The aging of western societies, and the associated increase in obesity, brings with it an increase in prevalence of disorders such as metabolic syndrome which are associated with reduced androgen levels in men. As Leydig cells are the source of androgens in the male, establishing the mechanisms which control Leydig cell development and function is crucial to our understanding of aging and male health. Sertoli cells regulate testicular fate in the differentiating gonad and are essential for development of the adult Leydig cell population but their role in regulating adult testis function, beyond spermatogenesis, is unclear. To examine the function of the Sertoli cells in adult testis biology we have used a recently described transgenic mouse model which allows controlled, cell-specific ablation of the Sertoli cell population in the adult animal. Results from this model show that the Sertoli cells are required in the adult testis for retention of the normal adult Leydig cell population. Following Sertoli cell ablation, adult Leydig cell numbers declined by 75% although there was a compensatory increase in activity. In the absence of Sertoli cells, PTMC activity was reduced but the cells retained an ability to exclude immune cells from the seminiferous tubules. This data shows that the Sertoli cells are critical for maintenance of the adult Leydig cell population which has significant implications for our understanding of both male reproductive disorders, and wider androgen-related conditions affecting male health.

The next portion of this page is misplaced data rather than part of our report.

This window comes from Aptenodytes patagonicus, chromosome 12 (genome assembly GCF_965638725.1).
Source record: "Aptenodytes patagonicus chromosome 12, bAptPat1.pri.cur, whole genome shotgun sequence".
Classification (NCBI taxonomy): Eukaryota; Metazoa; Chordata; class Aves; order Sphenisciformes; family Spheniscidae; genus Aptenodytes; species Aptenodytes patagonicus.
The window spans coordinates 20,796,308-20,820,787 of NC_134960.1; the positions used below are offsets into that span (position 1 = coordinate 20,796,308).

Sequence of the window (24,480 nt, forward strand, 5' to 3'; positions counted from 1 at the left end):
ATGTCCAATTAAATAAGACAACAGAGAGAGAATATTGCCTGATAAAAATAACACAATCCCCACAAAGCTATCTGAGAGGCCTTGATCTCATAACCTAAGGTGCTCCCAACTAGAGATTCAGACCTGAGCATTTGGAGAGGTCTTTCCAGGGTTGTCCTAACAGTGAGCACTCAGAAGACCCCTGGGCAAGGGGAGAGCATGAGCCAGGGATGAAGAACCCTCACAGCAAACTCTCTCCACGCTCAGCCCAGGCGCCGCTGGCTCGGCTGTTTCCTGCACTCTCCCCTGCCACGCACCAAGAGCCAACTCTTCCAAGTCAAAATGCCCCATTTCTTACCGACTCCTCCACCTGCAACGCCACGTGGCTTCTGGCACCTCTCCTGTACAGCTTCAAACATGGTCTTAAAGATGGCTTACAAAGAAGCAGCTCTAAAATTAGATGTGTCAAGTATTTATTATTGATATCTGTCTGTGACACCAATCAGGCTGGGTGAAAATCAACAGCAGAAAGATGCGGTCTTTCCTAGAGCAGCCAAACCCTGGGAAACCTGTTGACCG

02 - 04 Sep 2014
World Congress of Reproductive Biology